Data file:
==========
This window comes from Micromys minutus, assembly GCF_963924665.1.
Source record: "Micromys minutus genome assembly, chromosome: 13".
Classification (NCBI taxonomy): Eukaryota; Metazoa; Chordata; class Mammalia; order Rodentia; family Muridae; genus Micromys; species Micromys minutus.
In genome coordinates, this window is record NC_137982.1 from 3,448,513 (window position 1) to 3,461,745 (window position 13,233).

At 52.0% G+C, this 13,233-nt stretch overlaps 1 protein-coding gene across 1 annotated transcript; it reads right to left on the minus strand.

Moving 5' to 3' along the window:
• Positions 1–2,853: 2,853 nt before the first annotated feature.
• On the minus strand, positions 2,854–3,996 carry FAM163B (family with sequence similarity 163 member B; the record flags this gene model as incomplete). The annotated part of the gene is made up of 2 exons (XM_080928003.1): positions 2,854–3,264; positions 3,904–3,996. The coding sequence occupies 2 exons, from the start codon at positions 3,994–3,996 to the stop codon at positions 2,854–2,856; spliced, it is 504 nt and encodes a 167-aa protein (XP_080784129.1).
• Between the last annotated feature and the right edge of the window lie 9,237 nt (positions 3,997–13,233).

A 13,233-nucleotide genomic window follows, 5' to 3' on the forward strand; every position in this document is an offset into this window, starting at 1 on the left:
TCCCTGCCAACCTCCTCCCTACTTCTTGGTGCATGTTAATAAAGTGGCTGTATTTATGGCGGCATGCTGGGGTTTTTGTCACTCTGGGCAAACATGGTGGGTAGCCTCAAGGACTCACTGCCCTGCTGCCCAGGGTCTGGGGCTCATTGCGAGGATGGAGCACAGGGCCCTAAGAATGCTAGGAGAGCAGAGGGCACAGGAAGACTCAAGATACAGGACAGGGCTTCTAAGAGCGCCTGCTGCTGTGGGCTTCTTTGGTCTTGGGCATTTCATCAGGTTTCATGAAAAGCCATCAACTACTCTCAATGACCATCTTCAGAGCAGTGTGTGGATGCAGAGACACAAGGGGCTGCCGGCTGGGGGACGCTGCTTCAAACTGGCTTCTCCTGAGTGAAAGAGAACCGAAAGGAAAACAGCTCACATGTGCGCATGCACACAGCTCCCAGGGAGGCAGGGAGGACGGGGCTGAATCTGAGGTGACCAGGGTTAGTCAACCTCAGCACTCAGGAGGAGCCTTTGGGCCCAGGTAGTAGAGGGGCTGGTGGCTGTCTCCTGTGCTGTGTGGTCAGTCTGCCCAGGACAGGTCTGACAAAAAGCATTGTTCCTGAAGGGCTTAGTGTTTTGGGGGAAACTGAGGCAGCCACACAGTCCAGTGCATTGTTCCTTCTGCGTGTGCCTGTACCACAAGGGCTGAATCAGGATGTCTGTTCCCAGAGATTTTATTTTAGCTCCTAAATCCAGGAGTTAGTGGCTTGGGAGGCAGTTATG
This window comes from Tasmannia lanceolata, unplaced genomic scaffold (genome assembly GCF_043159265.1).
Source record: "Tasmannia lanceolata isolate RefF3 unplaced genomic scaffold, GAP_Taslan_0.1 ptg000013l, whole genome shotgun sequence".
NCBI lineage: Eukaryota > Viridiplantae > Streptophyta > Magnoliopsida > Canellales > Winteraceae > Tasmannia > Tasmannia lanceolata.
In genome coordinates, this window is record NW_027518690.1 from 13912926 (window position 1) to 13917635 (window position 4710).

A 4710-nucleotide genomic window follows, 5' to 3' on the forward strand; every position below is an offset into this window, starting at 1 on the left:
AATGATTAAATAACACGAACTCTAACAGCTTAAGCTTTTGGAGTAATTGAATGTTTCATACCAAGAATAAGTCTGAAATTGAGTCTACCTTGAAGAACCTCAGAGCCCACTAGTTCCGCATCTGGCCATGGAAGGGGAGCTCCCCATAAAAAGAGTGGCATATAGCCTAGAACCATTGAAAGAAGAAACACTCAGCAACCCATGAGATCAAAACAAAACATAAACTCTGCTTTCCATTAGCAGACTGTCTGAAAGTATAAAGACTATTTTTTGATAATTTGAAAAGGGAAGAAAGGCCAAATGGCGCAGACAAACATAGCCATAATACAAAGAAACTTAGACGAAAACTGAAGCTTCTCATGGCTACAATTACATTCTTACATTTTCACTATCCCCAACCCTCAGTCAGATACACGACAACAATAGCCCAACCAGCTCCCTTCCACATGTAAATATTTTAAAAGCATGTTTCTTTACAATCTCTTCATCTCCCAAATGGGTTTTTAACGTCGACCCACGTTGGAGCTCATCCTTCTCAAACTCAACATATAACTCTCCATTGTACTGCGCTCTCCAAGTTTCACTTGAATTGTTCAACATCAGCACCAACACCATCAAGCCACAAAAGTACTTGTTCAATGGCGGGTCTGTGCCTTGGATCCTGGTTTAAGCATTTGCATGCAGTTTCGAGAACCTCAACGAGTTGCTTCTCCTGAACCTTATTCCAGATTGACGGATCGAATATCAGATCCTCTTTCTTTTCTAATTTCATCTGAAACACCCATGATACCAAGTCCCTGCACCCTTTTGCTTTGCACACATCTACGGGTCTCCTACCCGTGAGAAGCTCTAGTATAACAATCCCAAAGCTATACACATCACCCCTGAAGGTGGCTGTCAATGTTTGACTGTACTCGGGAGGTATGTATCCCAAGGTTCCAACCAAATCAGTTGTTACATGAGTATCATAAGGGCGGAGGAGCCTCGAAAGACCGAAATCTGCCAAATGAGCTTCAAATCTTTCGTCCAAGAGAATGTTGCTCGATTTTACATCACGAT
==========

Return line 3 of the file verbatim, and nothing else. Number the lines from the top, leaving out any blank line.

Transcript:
Classification (NCBI taxonomy): Eukaryota; Metazoa; Chordata; class Mammalia; order Rodentia; family Muridae; genus Micromys; species Micromys minutus.